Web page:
Eighth victim found after US train crash, as probe deepens

An investigator surveying the derailed Amtrak train in Pittsburgh, Pennsylvania, on May 14, 2015. Rescuers with sniffer dogs found an eighth victim on Thursday in the mangled wreckage, as investigators focused on the engineer's actions in the run-up
An investigator surveying the derailed Amtrak train in Pittsburgh, Pennsylvania, on May 14, 2015. Rescuers with sniffer dogs found an eighth victim on Thursday in the mangled wreckage, as investigators focused on the engineer's actions in the run-up to the crash. -- PHOTO: REUTERS 

WASHINGTON (AFP) - Rescuers with sniffer dogs found an eighth victim Thursday in the mangled wreckage of a train that derailed in Philadelphia, as investigators focused on the engineer's actions in the run-up to the crash.

All 243 people aboard the train - which ran off the rails late Tuesday, leaving some cars overturned and reducing others to twisted heaps of metal and debris - have now been accounted for, officials said.

Amtrak Train 188, which was traveling from Washington to New York, crashed as it entered a curve while moving at a little over 100 miles (160 kilometers) per hour - twice the 50 mph speed limit, according to investigators.

Video leading up the crash shows the train accelerating as it nears the curve, rocketing from 70 mph to over 100 mph in the minute or so before the footage cuts out, the National Transportation Safety Board said.

Investigators said they had completed 3D scanning of the two most damaged cars and had started talking to passengers to try and find out what happened in the lead up to the accident.

"We want to find out their perspective of things. We want to find out where they were seated, and their injury patterns so that we can start correlating their injuries for accident survival," NTSB board member Robert Sumwalt said.

He added that the train had been inspected before its departure Tuesday, and said: "There are no anomalies noted in any of those inspection records." The train's driver, identified by US media as 32-year-old Brandon Bostian, has agreed to be interviewed by the NTSB, according to the agency's Twitter feed.

The compromised state of some of the cars left rescuers with a difficult job ensuring all bodies had been removed, and recovery workers found the latest body with the help of a cadaver-sniffing dog.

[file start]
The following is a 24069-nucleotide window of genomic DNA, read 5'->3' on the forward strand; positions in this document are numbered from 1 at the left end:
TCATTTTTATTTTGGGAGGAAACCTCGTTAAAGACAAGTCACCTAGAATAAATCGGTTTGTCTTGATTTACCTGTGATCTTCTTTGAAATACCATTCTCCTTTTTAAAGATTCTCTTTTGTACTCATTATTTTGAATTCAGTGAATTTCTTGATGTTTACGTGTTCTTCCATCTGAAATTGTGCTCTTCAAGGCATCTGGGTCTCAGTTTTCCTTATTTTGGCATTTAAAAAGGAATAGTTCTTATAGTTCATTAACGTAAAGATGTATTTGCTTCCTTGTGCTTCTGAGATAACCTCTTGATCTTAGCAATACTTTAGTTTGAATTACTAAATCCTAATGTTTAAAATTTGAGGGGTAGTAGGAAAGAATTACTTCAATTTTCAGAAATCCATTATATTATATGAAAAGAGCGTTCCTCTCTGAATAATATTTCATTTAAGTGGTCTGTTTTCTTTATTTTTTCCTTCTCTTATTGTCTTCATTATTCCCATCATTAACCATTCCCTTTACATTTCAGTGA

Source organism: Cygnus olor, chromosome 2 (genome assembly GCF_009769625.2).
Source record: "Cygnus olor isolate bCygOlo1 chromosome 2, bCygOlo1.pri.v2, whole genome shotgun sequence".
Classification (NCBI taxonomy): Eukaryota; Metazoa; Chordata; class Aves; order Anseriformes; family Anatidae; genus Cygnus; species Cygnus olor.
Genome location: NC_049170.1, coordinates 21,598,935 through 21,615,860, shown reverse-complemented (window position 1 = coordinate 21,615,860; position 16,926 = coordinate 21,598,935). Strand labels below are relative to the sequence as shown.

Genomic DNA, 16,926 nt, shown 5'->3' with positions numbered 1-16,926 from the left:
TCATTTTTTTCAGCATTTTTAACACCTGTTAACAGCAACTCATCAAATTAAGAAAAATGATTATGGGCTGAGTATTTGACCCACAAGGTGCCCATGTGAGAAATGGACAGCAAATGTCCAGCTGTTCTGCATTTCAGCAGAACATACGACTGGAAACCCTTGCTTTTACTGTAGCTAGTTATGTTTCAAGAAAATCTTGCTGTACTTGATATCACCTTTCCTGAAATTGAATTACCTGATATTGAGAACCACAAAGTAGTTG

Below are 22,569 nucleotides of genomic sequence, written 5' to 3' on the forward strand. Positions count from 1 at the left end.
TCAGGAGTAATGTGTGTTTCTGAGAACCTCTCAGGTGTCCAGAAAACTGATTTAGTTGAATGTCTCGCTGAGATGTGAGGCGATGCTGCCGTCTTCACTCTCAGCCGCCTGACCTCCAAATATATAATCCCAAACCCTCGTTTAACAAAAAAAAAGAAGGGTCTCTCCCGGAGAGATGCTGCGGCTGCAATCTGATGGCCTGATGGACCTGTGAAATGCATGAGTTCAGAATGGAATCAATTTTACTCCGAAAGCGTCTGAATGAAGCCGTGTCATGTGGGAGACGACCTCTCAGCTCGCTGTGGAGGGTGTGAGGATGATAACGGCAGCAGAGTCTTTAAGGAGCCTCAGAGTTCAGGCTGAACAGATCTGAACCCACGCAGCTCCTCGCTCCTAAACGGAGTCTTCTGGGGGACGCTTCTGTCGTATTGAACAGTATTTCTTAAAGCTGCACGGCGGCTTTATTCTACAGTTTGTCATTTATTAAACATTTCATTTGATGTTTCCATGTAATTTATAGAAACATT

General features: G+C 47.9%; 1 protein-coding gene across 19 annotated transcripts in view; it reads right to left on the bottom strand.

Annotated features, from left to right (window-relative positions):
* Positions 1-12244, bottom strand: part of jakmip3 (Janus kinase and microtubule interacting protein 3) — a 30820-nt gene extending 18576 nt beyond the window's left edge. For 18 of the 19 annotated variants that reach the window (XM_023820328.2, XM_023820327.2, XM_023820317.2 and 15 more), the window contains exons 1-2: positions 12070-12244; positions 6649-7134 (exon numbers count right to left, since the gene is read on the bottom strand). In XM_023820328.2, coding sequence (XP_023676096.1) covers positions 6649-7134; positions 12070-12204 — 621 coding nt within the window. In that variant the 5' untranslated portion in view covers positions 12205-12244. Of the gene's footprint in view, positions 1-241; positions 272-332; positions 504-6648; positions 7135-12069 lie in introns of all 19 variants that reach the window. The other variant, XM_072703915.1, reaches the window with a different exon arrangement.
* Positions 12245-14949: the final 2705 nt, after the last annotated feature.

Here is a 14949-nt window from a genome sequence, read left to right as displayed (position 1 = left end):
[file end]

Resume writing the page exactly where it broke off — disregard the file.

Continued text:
Apart from the eight fatalities, more than 200 people were injured in the wreck.

President Barack Obama offered his condolences to victims, and said he was committed to a thorough probe of the accident.

"I offer my prayers for those who grieve, a speedy recovery for the many who were injured as they work to recover," he said.

"We will cooperate obviously at every level of government to make sure that we get answers in terms of precisely what happened."

'Reckless' train driver

Investigators turned to the actions of the train's driver Thursday, in an attempt to uncover what caused the crash.

Philadelphia Mayor Michael Nutter previously described Bostian's actions as "reckless," but on Thursday distanced himself somewhat from the remark and said he was merely being "expressive." "But I don't think that any common sense, rational person thinks that it was okay to travel at that level of speed, knowing that there was a pretty significant restriction on how fast you could go through that turn," Nutter said.

Bostian's attorney Robert Goggin told ABC News on Wednesday night that Bostian had no explanation for the crash and no recollection of it either.

Bostian has provided a blood sample, turned over his cell phone and is cooperating with authorities, Goggin said, according to ABC.

Bostian "was interviewed by the police department, but I believe it was a pretty short interview in which he apparently indicated that he did not want to be interviewed," Nutter said.

"He doesn't have to be interviewed if he doesn't want to at this particular stage - that's kind of how the system works." Investigators recovered the train's "black box" data recorders but the NTSB has cautioned that its first assessment of the data was preliminary, and that it would need more time to piece together what happened.

Experts and some lawmakers say the crash could have been avoided if Amtrak had fully implemented a high-tech backup system called Positive Train Control, which prevents trains from speeding or going through red lights.

Although Amtrak has been installing the system for years across its vast rail network, the stretch of track where the crash occurred was not covered.

"We had to change a lot of things on the corridor to make it work, and we're very close," Amtrak chief executive Joseph Boardman told reporters.